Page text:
- Get up close to 8,000 objects across 80 galleries, including renowned Dutch masterpieces like The Night Watch by Rembrandt and The Milkmaid by Vermeer
- One of the most visited museums in the Netherlands, the Rijksmuseum can have lengthy ticket lines – luckily our handy tickets get you in via the Fast Lane!
- It's not just paintings – the Rijksmuseum also has sculptures, an exhibition of clothing and weapons, and one of the finest libraries you'll ever see
The last time it was worked on, Rembrandt's Night Watch lost a couple of centimeters on all four sides – just to fit a frame. This time, you can keep a close eye on it during its public restoration at the Rijksmuseum. Years of gathered dirt (which gave the painting its nocturnal appearance, rather than the intended daytime setting), being slashed in 1911, and an acid attack in 1990 have left the Night Watch with some scarring.
This massive public restoration sees a glass enclosure built around the enormous painting, as experts work on uncovering hidden truths beneath the layers of dirt and patchwork paint jobs. Be a witness to the most ambitious year-long restoration project of the 21st century during your Rijksmuseum visit.
The Renaissance: Is the pinnacle of European artistic expression.
Caravaggio: "Hold my drink!"
The Baroque movement spearheaded by master painter Caravaggio and sculptor Bernini tore up the Renaissance rulebook, swapping elegance for atmosphere, stillness for drama, and divine grace for visceral emotion. This revolution in painting, sculpture, and architecture reverberated throughout Europe, influencing artists across the continent, including the Rijksmuseum's very own golden boy, Rembrandt van Rijn.
Caravaggio-Bernini: Baroque in Rome celebrates the transformative artistic language the Baroque period gave rise to, with an extraordinary exhibition that brings together a collection of stunning Caravaggio paintings and Bernini sculptures from around the world, alongside masterpieces from some the movement's other notable figures. Other paintings in the exhibition include works by the doyenne of Baroque painting, Artemesia Gentileschi, as well as pieces by Ludovico, Annibale Carraci, and many more.
The Rijksmuseum has some of the world's most famous paintings (including Rembrandt's Night Watch), with an emphasis on the Dutch Golden Age. Its collection spans over 800 years of art history in a beautifully restored building. Located smack-dab in the heart of Amsterdam's Museumplein, the Rijks is an Amsterdam must-see.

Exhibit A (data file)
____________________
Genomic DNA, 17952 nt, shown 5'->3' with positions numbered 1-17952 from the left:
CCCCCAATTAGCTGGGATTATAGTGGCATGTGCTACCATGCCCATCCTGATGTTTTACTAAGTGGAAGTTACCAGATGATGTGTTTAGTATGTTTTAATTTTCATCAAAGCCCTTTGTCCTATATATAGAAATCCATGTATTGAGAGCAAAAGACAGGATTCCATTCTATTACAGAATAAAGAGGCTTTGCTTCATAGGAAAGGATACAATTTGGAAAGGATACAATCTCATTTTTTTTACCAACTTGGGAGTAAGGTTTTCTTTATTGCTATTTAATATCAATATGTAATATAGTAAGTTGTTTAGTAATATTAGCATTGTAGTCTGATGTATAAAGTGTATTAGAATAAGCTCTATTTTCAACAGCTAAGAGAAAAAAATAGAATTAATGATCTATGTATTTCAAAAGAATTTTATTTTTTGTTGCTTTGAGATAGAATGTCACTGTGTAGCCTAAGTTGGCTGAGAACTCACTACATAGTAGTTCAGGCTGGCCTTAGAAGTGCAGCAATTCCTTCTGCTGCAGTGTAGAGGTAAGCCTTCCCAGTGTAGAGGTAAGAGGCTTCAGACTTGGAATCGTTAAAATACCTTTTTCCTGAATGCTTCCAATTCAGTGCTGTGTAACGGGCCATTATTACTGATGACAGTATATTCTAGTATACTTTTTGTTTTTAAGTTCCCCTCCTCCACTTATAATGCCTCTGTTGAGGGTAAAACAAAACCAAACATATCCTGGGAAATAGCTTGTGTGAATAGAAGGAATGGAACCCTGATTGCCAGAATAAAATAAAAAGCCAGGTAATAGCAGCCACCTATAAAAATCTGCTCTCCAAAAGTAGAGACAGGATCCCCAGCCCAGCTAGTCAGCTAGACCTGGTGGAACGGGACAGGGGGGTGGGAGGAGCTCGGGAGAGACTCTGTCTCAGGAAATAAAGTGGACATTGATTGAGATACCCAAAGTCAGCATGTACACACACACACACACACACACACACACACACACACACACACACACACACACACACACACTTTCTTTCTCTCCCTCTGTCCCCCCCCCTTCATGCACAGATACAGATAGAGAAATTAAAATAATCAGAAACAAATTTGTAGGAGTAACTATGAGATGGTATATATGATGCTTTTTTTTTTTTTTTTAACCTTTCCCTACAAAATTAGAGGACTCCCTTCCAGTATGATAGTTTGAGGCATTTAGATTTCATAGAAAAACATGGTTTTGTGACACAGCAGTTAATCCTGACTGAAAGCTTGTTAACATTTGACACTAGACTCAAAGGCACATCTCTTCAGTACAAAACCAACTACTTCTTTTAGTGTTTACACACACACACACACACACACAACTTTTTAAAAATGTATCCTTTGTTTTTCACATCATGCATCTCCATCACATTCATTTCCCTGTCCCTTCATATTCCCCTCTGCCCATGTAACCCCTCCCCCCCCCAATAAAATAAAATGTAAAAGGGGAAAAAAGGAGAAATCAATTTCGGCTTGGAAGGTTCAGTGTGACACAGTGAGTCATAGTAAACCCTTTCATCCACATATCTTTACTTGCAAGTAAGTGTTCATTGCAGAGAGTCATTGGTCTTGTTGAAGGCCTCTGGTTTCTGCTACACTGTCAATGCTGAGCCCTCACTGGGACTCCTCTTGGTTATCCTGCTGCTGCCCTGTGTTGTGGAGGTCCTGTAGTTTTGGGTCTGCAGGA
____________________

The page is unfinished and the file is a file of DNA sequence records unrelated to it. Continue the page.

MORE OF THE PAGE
The national museum of the Netherlands underwent a ten-year renovation between 2003 and 2013. It's come out looking great – airy, bright and inviting. Plus, it's filled with more paintings and objets d'art than you can possibly absorb in an afternoon's ramble. Still, it's fun to give it a try.
The highlight is Rembrandt's Night Watch, one of the museum's most famous (and largest!) paintings. Vermeer's The Milkmaid is another classic to be viewed here, and there are many other lesser-known, but equally intriguing works of art that provide a window into life in another time.
Another spectacular – though underrated – section of the museum is the collection of weapons and ship models, with its exotic, ornate and even combat-used weapons.
The Rijksmuseum also offers an excellent multimedia tour app that can be downloaded straight to your smartphone. Check it out on the App Store or Google Play!
- Enter the museum via the 'Visitors with ticket' lane and show your smartphone ticket at the entrance to the galleries
- After you entered the museum your ticket is valid for the whole day, so you can grab some lunch near the museum and go back when you're done
- Cancellations are not possible for this ticket
- Changes are not possible for this ticket
RIJKS®, this busy museum's Michelin-starred restaurant, is one of the best in the city. It's open for lunch and dinner and, if the weather cooperates, the terrace is a lovely place to eat and relax.
Rijksmuseum & Van Gogh Museum: Guided Tour + Canal Cruise
See two world-class museums, enjoy lunch, and explore Amsterdam's canals